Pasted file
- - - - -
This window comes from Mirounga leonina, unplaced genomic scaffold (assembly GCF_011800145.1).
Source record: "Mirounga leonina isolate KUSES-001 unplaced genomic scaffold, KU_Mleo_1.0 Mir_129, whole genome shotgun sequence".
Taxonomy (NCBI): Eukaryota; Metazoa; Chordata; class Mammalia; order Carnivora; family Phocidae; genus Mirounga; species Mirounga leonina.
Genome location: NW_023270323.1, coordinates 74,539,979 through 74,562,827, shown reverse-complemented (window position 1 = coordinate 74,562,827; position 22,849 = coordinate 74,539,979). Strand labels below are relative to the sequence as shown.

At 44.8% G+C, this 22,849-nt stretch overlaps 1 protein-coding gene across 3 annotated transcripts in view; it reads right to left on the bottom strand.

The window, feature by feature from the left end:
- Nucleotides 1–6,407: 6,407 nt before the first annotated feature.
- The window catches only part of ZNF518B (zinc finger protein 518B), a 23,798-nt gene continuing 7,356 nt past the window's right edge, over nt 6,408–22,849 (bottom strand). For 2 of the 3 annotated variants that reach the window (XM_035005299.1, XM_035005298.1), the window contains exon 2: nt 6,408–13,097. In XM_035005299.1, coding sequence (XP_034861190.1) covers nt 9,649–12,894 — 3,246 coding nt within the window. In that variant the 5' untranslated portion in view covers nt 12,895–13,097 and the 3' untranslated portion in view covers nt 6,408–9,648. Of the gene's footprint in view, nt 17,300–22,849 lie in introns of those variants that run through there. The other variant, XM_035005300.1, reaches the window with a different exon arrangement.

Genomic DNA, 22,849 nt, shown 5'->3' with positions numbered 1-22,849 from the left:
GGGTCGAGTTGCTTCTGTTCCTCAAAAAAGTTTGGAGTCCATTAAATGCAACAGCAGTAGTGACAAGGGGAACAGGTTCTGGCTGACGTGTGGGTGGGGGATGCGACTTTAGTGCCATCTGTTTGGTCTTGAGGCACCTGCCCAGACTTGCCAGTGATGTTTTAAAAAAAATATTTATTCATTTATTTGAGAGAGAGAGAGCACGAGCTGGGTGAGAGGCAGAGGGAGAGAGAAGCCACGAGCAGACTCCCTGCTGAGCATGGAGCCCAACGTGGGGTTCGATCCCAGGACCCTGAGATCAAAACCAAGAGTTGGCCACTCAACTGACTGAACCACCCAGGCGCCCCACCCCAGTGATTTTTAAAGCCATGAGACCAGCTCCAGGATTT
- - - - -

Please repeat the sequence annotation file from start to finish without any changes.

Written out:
This window comes from Mirounga leonina, unplaced genomic scaffold (assembly GCF_011800145.1).
Source record: "Mirounga leonina isolate KUSES-001 unplaced genomic scaffold, KU_Mleo_1.0 Mir_129, whole genome shotgun sequence".
Taxonomy (NCBI): Eukaryota; Metazoa; Chordata; class Mammalia; order Carnivora; family Phocidae; genus Mirounga; species Mirounga leonina.
Genome location: NW_023270323.1, coordinates 74,539,979 through 74,562,827, shown reverse-complemented (window position 1 = coordinate 74,562,827; position 22,849 = coordinate 74,539,979). Strand labels below are relative to the sequence as shown.

At 44.8% G+C, this 22,849-nt stretch overlaps 1 protein-coding gene across 3 annotated transcripts in view; it reads right to left on the bottom strand.

The window, feature by feature from the left end:
- Nucleotides 1–6,407: 6,407 nt before the first annotated feature.
- The window catches only part of ZNF518B (zinc finger protein 518B), a 23,798-nt gene continuing 7,356 nt past the window's right edge, over nt 6,408–22,849 (bottom strand). For 2 of the 3 annotated variants that reach the window (XM_035005299.1, XM_035005298.1), the window contains exon 2: nt 6,408–13,097. In XM_035005299.1, coding sequence (XP_034861190.1) covers nt 9,649–12,894 — 3,246 coding nt within the window. In that variant the 5' untranslated portion in view covers nt 12,895–13,097 and the 3' untranslated portion in view covers nt 6,408–9,648. Of the gene's footprint in view, nt 17,300–22,849 lie in introns of those variants that run through there. The other variant, XM_035005300.1, reaches the window with a different exon arrangement.

Genomic DNA, 22,849 nt, shown 5'->3' with positions numbered 1-22,849 from the left:
GGGTCGAGTTGCTTCTGTTCCTCAAAAAAGTTTGGAGTCCATTAAATGCAACAGCAGTAGTGACAAGGGGAACAGGTTCTGGCTGACGTGTGGGTGGGGGATGCGACTTTAGTGCCATCTGTTTGGTCTTGAGGCACCTGCCCAGACTTGCCAGTGATGTTTTAAAAAAAATATTTATTCATTTATTTGAGAGAGAGAGAGCACGAGCTGGGTGAGAGGCAGAGGGAGAGAGAAGCCACGAGCAGACTCCCTGCTGAGCATGGAGCCCAACGTGGGGTTCGATCCCAGGACCCTGAGATCAAAACCAAGAGTTGGCCACTCAACTGACTGAACCACCCAGGCGCCCCACCCCAGTGATTTTTAAAGCCATGAGACCAGCTCCAGGATTT